Sitcom to the Modern Family Term Paper

Download this Term Paper in word format (.doc)

Note: Sample below may appear distorted but all corresponding word document files contain proper formatting

Excerpt from Term Paper:

S.'s status as a nation of immigrants is not something that should be consigned to its past. However, everyone will be able to appreciate the experience of being in a family, the tensions of family roles, and the discrepancy between the real and the ideal in familes.

The sitcom, although it is very family-focused, will also feature two single mothers as the main protagonists. The financial and emotional struggles of the women will not be shied away from, although there will be an ultimately positive and affirming message about the nature of familial love to sustain people through difficult times. Even when families are not 'conventional' they can still be supportive and loving. This can also be seen in shows such as Modern Family, which feature a blended cast of people of different ethnicities and sexualities.

Even the Simpsons can be seen as an example of how the traditional family can be used to tackle contemporary issues in a bracing, unusual, yet ultimately affirmative fashion. The Simpsons are a conventional family of a mother, father, brother, and two sisters, but even though they often exhibit conventional gender and age dynamics (the father tries to control the mother, the children vie for parental attention), the surreal universe of the story highlights unconventional aspects of what it means to be in an American family.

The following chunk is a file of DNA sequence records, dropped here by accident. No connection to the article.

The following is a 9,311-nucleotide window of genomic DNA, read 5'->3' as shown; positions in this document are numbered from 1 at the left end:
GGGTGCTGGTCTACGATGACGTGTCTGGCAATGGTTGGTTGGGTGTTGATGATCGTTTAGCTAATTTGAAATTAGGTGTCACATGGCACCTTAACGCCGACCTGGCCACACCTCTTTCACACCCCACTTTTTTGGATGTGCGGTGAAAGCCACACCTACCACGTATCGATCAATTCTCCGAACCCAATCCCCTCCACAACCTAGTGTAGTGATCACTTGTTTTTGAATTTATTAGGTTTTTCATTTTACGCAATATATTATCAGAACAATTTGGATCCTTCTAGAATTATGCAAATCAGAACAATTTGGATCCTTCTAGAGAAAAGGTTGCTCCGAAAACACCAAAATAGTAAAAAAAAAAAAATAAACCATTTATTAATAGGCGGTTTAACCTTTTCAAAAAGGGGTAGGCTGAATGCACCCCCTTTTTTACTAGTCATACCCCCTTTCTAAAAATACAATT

However, unlike Modern Family and the Simpsons, the focus in Running Water is on the Latino experience and is told from the perspective of Latinos. There is also a very strong female, feminist focus in the sitcom upon the specific struggles of women trying to make their way in the world alone. Martha and Ivette come from a very patriarchal culture, and the difficulties of negotiating their own independence, raising sons, and pursuing relationships with men will also feature prominently.

The focus upon the clash of the personalities of the two women and its relationship-directed focus also make it uniquely tailored for a sitcom format. Humor and dialogue will be a very important component of the show's appeal, and will also give it 'crossover' appeal to non-Hispanics because of the focus on the dialogue. The contrasting personalities of Martha and Ivette will drive the show. For example, in the pilot, the two women fight over whether it was a good decision for them to immigrate to Cuba. Martha tries to throw a block party for everyone at the apartment complex, in an effort to meet people and to fit in. However, her attempts to have a traditional Cuban roast prove to be difficult out on the street. As Martha tries to shop for the feast, Ivette makes a running commentary about how bad the food is in America and how impossible it will be to recreate the type of open air cookouts the two of them loved so much in Cuba. Martha cannot cook the pork roast she bought, and none of the foods she selected are what she thought they were. Ivette saves the day by fixing everyone grilled cheese sandwiches using her ironing board. "In America, you can bring anything to make a party," says Ivette.

Culture clashes will also be manifest in the encounters of the women's sons in school. It is only natural for young children to want to assimilate, so the plot of another episode will revolve around both sons' attempts to impress pretty girls at their schools. One boy will try to be 'whiter' because he thinks it will impress a girl; another boy will try to play up his Latino heritage to a ridiculous amount to seem more exotic. Eventually, the episode will conclude with both boys concluding that they need to 'be themselves,' not try to refashion themselves into stereotypes.